The model is rather aggressive and may overstate the incumbency advantage.  It is also agnostic to candidate characteristics and state-level polling.  A high-quality challenger may have a higher likelihood of winning than the model reflects (eg, Jason Kander in Missouri or a potential Rick Scott candidacy in Florida).  More data will be added to hopefully negate these two potential shortcomings.

[1] For interactive features and the ability to embed in a website, please see https://plot.ly/~pfp/0/_2018-senate-predictions-hover-for-breakdown/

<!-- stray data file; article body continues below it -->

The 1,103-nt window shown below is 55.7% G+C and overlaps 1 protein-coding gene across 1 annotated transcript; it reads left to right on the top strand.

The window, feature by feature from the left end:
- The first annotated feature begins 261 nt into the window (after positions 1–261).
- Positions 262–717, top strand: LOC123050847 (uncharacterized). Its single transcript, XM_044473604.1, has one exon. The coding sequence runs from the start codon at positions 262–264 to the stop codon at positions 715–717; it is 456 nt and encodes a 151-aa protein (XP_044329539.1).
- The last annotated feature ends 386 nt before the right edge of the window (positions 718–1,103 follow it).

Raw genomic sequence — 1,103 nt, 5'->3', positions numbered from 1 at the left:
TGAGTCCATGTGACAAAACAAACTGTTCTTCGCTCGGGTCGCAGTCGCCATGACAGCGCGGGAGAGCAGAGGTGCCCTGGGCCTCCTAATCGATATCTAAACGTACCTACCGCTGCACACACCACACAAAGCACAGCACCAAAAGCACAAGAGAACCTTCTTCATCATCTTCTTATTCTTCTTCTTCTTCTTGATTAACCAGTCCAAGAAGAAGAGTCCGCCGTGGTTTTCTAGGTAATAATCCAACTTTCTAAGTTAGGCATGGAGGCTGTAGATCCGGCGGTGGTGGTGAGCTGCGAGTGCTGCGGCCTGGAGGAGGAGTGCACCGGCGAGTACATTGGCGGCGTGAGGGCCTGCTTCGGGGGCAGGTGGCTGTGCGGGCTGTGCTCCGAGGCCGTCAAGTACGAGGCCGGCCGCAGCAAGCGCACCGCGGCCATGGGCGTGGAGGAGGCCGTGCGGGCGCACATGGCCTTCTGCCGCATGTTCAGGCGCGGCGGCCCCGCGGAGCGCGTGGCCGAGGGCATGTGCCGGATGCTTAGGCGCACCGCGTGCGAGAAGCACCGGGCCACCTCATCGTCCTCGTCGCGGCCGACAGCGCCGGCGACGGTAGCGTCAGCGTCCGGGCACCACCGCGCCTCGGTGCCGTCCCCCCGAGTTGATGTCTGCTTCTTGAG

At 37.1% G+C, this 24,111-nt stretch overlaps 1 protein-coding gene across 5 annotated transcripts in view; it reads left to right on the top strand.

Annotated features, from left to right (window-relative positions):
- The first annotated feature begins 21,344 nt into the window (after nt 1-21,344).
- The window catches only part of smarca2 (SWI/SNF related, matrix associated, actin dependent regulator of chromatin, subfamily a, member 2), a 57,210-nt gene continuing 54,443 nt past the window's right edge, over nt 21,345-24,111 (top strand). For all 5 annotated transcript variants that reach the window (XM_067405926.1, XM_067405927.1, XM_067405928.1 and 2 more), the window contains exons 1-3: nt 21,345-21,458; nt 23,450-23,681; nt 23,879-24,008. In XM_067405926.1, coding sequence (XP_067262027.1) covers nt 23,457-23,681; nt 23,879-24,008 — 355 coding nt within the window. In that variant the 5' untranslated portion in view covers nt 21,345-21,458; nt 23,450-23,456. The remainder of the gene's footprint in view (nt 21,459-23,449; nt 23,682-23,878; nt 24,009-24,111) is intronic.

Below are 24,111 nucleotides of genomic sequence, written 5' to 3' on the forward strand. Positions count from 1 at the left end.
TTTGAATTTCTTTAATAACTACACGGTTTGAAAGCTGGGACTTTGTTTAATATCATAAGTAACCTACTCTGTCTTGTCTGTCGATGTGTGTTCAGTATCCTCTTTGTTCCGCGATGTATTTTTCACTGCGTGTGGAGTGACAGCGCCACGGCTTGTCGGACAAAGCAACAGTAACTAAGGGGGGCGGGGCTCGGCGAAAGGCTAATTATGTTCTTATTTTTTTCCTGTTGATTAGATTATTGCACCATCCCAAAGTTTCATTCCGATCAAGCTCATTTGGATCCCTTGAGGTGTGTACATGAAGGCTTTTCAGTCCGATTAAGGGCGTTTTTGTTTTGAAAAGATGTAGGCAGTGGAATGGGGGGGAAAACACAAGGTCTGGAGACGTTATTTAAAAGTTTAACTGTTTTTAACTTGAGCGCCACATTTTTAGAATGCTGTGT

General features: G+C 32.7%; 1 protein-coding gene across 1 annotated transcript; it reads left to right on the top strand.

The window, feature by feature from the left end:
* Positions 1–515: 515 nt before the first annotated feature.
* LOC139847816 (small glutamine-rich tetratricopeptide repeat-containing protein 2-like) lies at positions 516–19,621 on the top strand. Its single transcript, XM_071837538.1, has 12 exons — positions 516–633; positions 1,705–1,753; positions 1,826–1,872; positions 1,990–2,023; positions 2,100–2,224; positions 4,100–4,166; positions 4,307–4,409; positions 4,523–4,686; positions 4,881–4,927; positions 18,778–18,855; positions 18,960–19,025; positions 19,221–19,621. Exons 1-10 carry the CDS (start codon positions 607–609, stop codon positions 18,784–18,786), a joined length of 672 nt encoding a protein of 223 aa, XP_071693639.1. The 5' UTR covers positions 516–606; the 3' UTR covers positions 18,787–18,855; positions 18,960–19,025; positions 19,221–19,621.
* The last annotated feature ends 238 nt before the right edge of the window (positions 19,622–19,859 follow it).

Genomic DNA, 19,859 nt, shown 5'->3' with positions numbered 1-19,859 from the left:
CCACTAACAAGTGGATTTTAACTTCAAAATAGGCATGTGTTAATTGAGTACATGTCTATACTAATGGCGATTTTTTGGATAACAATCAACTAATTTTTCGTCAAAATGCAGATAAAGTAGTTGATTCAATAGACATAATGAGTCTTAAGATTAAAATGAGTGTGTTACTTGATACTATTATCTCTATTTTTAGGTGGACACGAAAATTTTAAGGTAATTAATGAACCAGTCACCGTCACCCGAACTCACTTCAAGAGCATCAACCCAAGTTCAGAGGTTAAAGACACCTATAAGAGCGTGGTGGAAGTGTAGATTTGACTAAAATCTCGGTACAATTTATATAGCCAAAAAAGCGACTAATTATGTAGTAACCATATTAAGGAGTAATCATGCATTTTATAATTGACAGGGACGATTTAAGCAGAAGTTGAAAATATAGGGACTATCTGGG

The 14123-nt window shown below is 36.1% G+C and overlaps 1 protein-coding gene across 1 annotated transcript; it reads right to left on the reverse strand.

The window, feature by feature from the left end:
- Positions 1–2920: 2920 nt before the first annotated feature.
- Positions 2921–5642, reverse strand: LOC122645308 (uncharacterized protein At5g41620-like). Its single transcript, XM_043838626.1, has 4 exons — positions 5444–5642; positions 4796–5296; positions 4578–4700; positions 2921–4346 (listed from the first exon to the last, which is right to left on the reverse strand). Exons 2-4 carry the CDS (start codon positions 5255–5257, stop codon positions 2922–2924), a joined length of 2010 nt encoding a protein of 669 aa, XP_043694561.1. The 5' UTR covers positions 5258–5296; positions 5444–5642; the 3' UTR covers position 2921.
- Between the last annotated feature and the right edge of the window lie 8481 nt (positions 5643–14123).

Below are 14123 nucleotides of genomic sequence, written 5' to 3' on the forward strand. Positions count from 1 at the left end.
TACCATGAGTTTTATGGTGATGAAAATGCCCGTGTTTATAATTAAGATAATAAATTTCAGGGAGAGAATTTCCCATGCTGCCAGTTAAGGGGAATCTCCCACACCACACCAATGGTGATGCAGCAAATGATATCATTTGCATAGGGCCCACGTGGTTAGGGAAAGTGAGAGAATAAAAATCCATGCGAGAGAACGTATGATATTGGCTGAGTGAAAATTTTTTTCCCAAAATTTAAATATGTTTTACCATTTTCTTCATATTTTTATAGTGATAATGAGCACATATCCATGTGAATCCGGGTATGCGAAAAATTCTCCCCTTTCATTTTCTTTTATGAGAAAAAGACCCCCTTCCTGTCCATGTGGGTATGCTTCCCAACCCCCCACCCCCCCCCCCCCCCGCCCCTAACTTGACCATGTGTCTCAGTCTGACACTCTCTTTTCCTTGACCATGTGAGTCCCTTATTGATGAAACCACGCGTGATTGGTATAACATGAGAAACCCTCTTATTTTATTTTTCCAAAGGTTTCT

[2] All seats are assumed to have an incumbent running unless that incumbent declares retirement, as in Tennessee.  Some incumbents face potentially challenging primaries, such as Jeff Flake (R-AZ).  The model assumes his victory in the primary, but, if he loses, will drop the incumbency factor from the predictions, likely moving Arizona into a swing state

[3] See http://politicaledu.org/generic-congressional-vote-forecast/ for an in-depth explanation of the number’s calculation

[4] Whereas 2018 House forecasts must balance the generic poll with geographic clustering and gerrymandering, such issues do not plague Senate models as states, of course, are not gerrymandered

[5] Brier scores range from a perfect 0 to a highly imperfect 1